From left: Gabrielle Sang, marketing manager at Grace Foods; Nicholas Bramwell, category brand manager at GraceKennedy Limited; and Andrew Rousseau, president of the Advertising Agencies Association of Jamaica (AAAJ), in discussion before the start of the creative advertising seminar, Press Ads that Fly Off The Page. - Colin Hamilton/Freelance Photographer
It was an eventful day for marketing agencies and advertisers yesterday at the Jamaica Pegasus in New Kingston, as the Advertising Agencies Association of Jamaica (AAAJ), in association with The Gleaner Company, presented the creative advertising seminar, 'Press Ads that Fly off the Page'.
In keeping with the theme of the seminar, various presenters, including experts from the United States, demonstrated how advertisers could display their press ads more effectively without compromising editorial content.
The event also offered advertisers a glimpse into the rapidly changing world of the newspaper industry, which has been moving to keep afloat in a tech-savvy market.
Newspaper advertisements are generally perceived as one of the most effective forms of advertising and, according to the AAAJ, they are seen by most people as the least annoying form of advertisement with at least 52 per cent of people saying so.
Another 33 per cent of non-readers use the newspapers for one reason or another, including for advertisements - making the newspaper an effective medium for advertisers to reach their target audience.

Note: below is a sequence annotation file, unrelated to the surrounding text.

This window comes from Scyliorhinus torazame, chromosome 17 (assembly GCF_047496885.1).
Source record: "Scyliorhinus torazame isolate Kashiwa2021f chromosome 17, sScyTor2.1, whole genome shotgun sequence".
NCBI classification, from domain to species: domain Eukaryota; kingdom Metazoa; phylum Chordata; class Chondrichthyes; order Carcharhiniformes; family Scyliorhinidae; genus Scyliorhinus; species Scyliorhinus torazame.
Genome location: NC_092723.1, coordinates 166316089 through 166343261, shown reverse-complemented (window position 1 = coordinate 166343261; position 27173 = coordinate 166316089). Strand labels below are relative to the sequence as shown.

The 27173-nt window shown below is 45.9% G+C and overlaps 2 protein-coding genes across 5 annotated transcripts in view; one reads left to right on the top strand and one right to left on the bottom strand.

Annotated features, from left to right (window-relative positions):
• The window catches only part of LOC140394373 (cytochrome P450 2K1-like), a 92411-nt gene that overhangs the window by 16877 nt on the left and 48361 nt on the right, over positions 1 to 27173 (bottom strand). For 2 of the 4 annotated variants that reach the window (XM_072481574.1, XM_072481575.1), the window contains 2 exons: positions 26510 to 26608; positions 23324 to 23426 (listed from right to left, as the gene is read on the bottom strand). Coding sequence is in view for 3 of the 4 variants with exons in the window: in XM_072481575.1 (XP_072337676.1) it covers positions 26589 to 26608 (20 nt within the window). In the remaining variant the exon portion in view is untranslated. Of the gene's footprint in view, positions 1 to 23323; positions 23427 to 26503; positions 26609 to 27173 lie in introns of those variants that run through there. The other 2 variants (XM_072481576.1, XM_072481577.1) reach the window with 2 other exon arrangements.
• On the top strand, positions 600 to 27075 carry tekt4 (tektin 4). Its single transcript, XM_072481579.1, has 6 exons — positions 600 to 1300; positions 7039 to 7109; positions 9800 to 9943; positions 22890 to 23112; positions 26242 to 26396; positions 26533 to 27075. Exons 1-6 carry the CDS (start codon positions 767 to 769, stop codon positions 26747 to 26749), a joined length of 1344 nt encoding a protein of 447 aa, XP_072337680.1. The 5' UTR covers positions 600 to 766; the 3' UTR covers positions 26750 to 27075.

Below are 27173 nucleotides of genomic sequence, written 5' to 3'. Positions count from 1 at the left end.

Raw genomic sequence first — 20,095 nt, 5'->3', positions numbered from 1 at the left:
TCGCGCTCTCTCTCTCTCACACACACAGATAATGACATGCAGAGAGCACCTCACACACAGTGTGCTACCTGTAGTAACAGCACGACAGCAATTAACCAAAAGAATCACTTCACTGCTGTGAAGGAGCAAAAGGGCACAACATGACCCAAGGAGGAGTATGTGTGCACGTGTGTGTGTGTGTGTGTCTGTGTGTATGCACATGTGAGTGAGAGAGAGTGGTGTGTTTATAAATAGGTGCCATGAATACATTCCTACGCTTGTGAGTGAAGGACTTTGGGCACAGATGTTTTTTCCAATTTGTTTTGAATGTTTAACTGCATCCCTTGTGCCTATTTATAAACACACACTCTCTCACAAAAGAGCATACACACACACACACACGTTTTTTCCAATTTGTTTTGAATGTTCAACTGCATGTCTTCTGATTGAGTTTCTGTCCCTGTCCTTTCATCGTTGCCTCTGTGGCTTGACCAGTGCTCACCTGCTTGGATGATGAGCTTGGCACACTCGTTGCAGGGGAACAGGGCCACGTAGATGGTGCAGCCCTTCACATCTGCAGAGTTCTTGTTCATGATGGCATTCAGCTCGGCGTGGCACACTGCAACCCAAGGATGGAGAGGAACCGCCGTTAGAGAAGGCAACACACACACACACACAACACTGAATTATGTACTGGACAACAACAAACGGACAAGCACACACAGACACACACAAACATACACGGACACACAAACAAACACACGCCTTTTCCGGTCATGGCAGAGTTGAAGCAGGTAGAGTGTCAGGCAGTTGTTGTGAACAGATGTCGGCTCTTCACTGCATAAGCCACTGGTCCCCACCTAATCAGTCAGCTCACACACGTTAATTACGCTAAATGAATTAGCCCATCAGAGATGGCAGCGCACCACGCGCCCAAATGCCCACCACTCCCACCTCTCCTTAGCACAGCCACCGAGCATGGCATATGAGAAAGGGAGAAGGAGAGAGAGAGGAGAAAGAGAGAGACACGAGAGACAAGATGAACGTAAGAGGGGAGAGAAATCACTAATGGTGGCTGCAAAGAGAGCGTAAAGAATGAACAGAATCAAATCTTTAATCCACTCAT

The Gleaner is by far the preferred choice for advertising information, according to the latest Bill Johnson readership survey.
For most advertisers, it was a presentation by Jacob Kelderman, director of ad agency relations at the Newspaper Association of America, that seemed to have been most fascinating.
Kelderman demonstrated that newspapers are, in fact, a flexible medium that, if used creatively, could be even more effective in reaching the advertiser's target audience. He showed, for example, how centrefold spaces could be used to produce creative and effective ads.
"It was very informative," said health promotion coordinator at the National Health Fund, Lotoya Peddie.
"I learnt more about how to capture my audience and your target market," she added.
Earl Wilkinson, who is executive director of the International Newsmedia Marketing Association, demonstrated to the audience how technology and competition were changing the face of the newspaper industry across the globe.
The seminar did not end without giving marketers a chance to demonstrate what they had learnt.
Four of them put their creative juices to work and showed how they could use the day's Gleaner to get their message across effectively without compromising the editorial content of the paper.
In the end, however, it was Janet Morrison and her team from Dunlop Corbin, whose demonstration of a gloomy, but effective public service advertisement on crime's impact on the nation, who took home the prize of a weekend for two at a local resort.
The seminar was chaired by AAAJ president Andrew Rosseau. Executive members Greg McLure and Wayne Stewart moderated the panel discussions which followed the presentations.
For the full presentations please visit: www.go-jamaica.com/adsthatfly